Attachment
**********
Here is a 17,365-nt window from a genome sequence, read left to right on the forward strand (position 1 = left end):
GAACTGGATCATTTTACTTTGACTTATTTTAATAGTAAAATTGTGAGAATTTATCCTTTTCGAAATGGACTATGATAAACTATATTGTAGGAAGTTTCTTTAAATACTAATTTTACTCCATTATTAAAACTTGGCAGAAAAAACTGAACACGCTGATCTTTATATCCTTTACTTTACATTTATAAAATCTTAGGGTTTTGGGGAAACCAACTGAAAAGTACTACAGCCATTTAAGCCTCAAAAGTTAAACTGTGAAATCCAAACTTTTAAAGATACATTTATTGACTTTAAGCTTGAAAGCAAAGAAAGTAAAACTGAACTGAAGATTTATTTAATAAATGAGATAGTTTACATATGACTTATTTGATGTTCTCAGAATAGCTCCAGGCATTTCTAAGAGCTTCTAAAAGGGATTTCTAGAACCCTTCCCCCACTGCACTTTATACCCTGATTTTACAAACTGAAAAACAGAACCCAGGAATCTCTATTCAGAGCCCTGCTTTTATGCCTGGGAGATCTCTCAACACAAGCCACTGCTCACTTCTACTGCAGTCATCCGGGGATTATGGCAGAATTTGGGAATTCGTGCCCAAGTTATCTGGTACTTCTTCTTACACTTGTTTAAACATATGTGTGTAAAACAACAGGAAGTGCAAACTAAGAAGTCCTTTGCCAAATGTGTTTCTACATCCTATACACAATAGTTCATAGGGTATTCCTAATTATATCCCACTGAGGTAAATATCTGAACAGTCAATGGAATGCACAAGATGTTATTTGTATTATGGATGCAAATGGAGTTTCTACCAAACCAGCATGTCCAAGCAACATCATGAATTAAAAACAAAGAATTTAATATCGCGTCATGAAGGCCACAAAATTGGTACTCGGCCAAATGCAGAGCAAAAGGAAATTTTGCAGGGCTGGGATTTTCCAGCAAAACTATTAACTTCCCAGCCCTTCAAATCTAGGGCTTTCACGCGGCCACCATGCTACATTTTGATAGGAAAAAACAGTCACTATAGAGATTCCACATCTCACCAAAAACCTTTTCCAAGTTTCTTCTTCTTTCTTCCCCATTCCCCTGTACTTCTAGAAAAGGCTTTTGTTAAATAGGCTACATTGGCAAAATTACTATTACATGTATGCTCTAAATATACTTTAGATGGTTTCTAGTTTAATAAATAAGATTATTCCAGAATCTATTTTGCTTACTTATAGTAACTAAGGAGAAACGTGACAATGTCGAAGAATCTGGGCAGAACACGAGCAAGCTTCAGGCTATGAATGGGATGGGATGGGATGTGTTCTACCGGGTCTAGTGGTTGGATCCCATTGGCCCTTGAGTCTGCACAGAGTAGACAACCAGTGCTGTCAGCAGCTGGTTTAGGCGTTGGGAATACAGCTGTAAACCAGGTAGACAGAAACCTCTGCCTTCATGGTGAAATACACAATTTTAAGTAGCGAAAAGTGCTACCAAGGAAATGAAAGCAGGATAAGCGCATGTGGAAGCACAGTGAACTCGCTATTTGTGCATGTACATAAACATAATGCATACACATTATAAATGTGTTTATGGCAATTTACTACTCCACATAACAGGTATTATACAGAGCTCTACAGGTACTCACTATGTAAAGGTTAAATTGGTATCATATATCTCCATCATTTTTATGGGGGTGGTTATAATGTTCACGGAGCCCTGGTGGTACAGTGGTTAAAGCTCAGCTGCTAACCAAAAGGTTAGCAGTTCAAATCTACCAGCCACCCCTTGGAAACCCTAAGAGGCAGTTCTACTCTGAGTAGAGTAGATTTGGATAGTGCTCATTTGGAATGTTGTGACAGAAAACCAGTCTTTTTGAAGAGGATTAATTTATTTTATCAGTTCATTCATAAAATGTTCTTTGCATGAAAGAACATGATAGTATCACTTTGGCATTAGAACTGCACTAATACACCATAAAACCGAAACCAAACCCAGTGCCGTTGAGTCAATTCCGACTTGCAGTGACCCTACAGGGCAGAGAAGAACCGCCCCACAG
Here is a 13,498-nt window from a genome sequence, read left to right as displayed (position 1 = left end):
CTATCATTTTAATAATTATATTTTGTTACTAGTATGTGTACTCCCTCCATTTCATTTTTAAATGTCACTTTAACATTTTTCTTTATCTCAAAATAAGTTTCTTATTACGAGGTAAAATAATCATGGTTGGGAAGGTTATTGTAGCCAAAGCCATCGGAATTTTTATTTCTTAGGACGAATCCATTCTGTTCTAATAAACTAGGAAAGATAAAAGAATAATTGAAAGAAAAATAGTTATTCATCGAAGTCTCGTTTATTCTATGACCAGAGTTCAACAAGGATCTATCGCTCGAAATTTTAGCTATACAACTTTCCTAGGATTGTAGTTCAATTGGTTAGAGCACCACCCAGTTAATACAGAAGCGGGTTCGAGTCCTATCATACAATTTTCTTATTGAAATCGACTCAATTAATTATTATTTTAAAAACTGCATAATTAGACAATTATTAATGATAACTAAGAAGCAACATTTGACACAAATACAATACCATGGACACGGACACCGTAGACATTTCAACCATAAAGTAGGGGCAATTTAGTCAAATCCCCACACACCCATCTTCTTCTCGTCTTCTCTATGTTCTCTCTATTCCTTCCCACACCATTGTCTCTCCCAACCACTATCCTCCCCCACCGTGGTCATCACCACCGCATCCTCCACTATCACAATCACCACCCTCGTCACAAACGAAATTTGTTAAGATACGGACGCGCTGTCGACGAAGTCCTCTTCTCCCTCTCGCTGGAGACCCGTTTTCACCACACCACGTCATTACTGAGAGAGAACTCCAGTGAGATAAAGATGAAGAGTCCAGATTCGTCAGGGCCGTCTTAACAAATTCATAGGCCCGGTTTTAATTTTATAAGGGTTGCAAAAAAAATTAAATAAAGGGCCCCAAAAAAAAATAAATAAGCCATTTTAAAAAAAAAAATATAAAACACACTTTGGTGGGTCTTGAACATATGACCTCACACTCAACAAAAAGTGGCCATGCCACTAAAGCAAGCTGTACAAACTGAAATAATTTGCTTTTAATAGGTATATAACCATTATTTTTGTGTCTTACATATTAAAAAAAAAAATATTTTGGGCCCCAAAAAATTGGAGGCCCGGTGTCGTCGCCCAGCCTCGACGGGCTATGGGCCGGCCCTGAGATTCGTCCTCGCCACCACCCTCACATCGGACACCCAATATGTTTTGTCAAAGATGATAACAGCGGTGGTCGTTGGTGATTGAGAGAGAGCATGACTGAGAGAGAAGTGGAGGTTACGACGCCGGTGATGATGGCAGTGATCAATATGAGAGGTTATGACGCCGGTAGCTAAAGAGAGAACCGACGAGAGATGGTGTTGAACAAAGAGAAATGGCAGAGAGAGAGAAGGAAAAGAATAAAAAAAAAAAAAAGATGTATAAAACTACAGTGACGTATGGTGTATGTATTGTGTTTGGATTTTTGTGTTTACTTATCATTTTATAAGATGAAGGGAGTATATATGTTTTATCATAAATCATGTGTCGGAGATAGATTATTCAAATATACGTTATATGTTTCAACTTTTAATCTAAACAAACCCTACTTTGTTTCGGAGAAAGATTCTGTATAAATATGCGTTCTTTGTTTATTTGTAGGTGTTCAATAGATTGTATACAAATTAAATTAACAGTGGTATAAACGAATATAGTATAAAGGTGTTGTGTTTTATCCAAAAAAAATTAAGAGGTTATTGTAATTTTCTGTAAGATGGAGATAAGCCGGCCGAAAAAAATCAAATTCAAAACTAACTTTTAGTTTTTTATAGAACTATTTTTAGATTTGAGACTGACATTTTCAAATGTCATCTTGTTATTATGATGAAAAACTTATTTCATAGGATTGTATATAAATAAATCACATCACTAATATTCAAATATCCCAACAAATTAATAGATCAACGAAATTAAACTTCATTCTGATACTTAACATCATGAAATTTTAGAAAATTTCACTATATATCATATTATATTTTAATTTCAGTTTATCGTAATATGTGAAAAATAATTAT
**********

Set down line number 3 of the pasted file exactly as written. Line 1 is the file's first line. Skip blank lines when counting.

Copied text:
Here is a 13,498-nt window from a genome sequence, read left to right as displayed (position 1 = left end):